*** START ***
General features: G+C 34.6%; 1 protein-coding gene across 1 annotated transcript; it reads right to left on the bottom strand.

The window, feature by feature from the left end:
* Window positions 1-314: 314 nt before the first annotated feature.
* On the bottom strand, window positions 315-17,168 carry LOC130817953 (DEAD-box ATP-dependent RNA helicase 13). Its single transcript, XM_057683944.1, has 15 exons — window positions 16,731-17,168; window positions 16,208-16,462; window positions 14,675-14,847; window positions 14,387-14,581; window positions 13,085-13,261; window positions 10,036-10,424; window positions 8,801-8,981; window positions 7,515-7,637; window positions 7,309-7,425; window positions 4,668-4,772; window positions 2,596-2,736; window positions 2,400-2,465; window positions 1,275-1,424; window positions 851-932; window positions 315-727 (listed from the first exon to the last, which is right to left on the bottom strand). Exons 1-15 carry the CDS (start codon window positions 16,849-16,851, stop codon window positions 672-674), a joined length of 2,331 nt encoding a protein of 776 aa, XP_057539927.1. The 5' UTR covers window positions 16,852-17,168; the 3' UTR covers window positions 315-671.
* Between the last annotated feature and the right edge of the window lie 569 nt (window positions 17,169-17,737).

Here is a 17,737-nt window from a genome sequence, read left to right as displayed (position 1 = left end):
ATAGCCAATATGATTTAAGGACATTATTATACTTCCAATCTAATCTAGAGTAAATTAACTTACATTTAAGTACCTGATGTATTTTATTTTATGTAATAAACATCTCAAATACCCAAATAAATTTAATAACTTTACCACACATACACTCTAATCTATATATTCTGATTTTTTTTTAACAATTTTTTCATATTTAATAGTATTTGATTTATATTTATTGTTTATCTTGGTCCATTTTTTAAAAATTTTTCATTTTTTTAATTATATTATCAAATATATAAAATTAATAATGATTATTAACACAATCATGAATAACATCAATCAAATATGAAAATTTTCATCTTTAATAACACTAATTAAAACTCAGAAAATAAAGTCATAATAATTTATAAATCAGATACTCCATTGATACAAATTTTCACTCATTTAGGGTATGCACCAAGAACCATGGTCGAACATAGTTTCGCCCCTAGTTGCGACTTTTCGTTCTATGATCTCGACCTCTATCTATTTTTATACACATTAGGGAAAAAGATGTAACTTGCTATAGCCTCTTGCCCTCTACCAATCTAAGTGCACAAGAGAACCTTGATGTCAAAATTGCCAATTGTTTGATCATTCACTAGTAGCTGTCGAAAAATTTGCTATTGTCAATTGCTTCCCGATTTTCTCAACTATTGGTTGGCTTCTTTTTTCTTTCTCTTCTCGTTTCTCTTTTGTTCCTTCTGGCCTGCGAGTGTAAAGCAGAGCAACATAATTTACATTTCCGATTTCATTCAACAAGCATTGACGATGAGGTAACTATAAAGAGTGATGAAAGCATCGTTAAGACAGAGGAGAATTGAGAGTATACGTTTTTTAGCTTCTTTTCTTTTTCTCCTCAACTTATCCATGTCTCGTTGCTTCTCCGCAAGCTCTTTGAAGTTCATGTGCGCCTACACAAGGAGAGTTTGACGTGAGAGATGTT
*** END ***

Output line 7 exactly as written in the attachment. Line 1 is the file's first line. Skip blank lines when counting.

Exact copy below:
ATAGCCAATATGATTTAAGGACATTATTATACTTCCAATCTAATCTAGAGTAAATTAACTTACATTTAAGTACCTGATGTATTTTATTTTATGTAATAAACATCTCAAATACCCAAATAAATTTAATAACTTTACCACACATACACTCTAATCTATATATTCTGATTTTTTTTTAACAATTTTTTCATATTTAATAGTATTTGATTTATATTTATTGTTTATCTTGGTCCATTTTTTAAAAATTTTTCATTTTTTTAATTATATTATCAAATATATAAAATTAATAATGATTATTAACACAATCATGAATAACATCAATCAAATATGAAAATTTTCATCTTTAATAACACTAATTAAAACTCAGAAAATAAAGTCATAATAATTTATAAATCAGATACTCCATTGATACAAATTTTCACTCATTTAGGGTATGCACCAAGAACCATGGTCGAACATAGTTTCGCCCCTAGTTGCGACTTTTCGTTCTATGATCTCGACCTCTATCTATTTTTATACACATTAGGGAAAAAGATGTAACTTGCTATAGCCTCTTGCCCTCTACCAATCTAAGTGCACAAGAGAACCTTGATGTCAAAATTGCCAATTGTTTGATCATTCACTAGTAGCTGTCGAAAAATTTGCTATTGTCAATTGCTTCCCGATTTTCTCAACTATTGGTTGGCTTCTTTTTTCTTTCTCTTCTCGTTTCTCTTTTGTTCCTTCTGGCCTGCGAGTGTAAAGCAGAGCAACATAATTTACATTTCCGATTTCATTCAACAAGCATTGACGATGAGGTAACTATAAAGAGTGATGAAAGCATCGTTAAGACAGAGGAGAATTGAGAGTATACGTTTTTTAGCTTCTTTTCTTTTTCTCCTCAACTTATCCATGTCTCGTTGCTTCTCCGCAAGCTCTTTGAAGTTCATGTGCGCCTACACAAGGAGAGTTTGACGTGAGAGATGTT